Writing Of Speaking

In our blog-swap, Annie and I have spoken back and forth about dialogue as something that has to contribute to the story. As obvious as that seems, it’s amazing how often truly good writers stumble through conversations like salmon battering their way up rapids. What’s particularly damaging is the forced marriage of narrative and dialogue. How often have you read something like this?

        Bill’s face turned fiery red. His eyes bulged and a muscle twitched in his jaw. “Now you’ve made me angry…,”

Say again? Unless Bill was just swigging Tabasco from the bottle, what else could he be but angry? In short, if you’ve described a character’s appearance well enough to tip off your reader to his/her emotional state, why clog your pace with pointless dialogue that doesn’t tell us anything we don’t already know? You’ve done a good job setting up a powerful scene, then stepped on it. As authors, we should be constantly asking ourselves how to direct dialogue so it contributes to the total story. In the above situation, if Bill’s dialogue is on the order of “You know I hate it when you do that…” your reader knows the characters (A) have a history, (B) the history has points of abrasion, and (C) this particular event isn’t unique. Instead of revealing something in narrative, only to repeat the information in dialogue, you’ve broadened the reader’s knowledge of the characters and their relationship. More than that, by exposing that one small facet of their relationship, you’ve opened up a warehouse full of possible actions, reactions, and resulting tensions.

And there’s that magic word again: TENSION. If tension is the engine that drives a novel (full disclosure; I’m a believer), then the interaction between the characters is the fuel. I just finished Hallie Ephron‘s latest, There Was An Old Woman. I suppose it’s women’s fiction. I don’t care. I read what I choose and my criteria are a reasonable premise and the craftsmanship that assures a good read. Ms. Ephron supplies. I’m mentioning it here because her use of dialogue to further the story is outstanding. Her primary characters are two sisters and two elderly women still living in the neighborhood where the sisters grew up. It’s a suspenseful novel and the dialogue (internal as well as interpersonal) rings like silver. Every thought, every reminiscence, every exchange leads us further into the snare waiting for the victims. No car chases, no bombs hidden in the toilet, no dark figures scurrying about. But there’s dialogue. Each bit of it tightens the tension. What I found especially well done was the internal dialogue. Ms. Ephron’s characters provided story narrative in individual voices and they never broke form. That’s a pretty nifty trick.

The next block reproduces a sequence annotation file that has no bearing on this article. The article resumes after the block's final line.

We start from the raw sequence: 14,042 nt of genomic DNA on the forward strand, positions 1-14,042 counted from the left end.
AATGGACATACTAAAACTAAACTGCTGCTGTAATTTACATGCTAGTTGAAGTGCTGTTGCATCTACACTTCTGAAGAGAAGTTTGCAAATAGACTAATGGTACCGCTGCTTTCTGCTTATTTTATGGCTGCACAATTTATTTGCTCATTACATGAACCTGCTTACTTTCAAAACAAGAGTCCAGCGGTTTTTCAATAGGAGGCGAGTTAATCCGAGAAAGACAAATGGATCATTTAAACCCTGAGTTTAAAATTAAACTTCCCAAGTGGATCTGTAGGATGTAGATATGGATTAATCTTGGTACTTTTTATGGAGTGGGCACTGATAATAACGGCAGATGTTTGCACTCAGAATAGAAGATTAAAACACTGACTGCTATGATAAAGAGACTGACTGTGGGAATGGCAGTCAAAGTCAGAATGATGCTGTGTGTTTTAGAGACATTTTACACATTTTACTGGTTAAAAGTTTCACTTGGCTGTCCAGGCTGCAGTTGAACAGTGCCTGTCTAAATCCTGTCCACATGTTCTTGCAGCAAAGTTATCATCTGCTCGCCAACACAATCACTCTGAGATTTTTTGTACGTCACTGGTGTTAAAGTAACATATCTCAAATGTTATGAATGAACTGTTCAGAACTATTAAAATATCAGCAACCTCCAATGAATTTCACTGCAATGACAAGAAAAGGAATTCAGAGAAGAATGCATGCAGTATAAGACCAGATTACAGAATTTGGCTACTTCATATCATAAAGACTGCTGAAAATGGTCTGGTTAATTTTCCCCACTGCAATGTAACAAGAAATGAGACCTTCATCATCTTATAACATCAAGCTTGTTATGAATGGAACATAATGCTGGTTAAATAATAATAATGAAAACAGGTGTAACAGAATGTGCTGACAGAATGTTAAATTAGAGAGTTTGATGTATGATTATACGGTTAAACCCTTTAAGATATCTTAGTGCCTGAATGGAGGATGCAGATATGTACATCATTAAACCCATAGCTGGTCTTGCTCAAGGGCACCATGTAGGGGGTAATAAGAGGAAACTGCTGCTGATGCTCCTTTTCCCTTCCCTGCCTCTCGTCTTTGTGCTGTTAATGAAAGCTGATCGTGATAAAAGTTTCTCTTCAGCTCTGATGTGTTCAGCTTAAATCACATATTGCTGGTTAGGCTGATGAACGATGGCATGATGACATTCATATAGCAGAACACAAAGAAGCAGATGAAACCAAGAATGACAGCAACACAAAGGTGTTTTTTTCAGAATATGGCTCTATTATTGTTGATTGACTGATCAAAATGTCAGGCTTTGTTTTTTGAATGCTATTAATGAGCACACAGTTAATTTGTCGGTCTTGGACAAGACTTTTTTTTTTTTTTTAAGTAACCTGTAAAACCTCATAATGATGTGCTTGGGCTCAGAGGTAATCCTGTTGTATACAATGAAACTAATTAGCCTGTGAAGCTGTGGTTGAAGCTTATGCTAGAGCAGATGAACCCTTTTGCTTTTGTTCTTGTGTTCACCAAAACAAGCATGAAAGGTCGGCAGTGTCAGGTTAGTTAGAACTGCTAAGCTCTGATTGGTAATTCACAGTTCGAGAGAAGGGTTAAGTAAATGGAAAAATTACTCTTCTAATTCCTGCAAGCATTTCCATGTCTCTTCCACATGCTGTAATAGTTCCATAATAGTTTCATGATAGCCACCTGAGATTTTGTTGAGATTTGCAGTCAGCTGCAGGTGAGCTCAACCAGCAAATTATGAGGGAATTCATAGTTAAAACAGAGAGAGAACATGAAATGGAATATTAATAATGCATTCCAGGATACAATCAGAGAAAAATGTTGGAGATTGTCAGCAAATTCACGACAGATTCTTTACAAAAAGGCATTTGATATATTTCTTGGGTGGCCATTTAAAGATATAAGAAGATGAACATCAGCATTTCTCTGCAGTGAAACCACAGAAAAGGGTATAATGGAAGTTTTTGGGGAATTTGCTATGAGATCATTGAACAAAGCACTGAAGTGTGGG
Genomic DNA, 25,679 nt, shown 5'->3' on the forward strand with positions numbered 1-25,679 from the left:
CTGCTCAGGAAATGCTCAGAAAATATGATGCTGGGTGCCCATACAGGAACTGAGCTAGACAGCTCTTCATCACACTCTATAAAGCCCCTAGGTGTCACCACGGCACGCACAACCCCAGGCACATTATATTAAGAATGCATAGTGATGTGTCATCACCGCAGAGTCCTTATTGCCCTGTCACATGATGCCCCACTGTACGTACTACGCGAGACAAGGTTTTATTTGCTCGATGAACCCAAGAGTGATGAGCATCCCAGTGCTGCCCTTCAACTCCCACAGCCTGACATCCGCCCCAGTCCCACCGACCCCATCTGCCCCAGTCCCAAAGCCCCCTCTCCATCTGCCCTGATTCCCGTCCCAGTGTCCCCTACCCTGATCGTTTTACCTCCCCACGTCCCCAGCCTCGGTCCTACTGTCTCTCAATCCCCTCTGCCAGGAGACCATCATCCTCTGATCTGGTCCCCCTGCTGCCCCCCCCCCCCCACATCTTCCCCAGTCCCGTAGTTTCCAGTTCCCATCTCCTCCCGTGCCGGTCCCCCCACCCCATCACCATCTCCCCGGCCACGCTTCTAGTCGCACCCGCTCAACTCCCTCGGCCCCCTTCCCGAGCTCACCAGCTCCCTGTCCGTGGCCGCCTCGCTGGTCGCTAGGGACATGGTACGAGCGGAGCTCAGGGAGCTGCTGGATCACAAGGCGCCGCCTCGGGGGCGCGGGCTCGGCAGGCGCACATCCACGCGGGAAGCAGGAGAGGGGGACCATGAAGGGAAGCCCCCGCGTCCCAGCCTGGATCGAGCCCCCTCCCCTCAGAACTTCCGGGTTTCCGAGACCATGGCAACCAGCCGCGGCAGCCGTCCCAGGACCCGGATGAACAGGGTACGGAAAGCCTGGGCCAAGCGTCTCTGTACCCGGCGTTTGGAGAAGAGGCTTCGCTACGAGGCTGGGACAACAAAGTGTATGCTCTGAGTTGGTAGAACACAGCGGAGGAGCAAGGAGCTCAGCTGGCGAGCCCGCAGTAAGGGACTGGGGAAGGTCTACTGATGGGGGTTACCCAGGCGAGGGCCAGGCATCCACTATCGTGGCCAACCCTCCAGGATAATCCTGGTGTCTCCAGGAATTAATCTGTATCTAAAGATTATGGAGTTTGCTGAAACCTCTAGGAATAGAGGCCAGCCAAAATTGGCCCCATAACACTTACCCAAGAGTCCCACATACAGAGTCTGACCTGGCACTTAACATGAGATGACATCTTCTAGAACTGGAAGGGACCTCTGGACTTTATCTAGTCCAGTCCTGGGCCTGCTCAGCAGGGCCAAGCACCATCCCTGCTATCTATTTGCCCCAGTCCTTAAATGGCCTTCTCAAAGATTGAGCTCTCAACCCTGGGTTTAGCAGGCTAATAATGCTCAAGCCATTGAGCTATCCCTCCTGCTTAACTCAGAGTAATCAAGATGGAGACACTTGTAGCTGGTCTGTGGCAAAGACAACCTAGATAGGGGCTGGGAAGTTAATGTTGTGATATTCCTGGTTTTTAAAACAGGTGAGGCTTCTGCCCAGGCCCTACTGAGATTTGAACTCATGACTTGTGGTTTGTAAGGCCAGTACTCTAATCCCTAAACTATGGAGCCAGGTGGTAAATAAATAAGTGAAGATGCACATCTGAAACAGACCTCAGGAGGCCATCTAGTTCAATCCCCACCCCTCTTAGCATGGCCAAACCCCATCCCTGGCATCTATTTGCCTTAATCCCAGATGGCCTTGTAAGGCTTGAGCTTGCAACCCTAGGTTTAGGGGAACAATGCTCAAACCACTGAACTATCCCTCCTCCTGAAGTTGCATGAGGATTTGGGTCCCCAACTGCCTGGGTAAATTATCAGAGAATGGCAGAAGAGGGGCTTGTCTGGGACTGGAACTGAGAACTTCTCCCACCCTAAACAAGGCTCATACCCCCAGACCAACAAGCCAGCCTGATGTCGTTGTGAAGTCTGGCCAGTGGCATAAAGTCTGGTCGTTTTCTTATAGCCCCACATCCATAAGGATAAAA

When you review your own work on your way to that perfect final draft, be sure you ask yourself if there’s a craftsman’s edge to your dialogue. What’s said is important; what’s necessary is that it’s said with effect.

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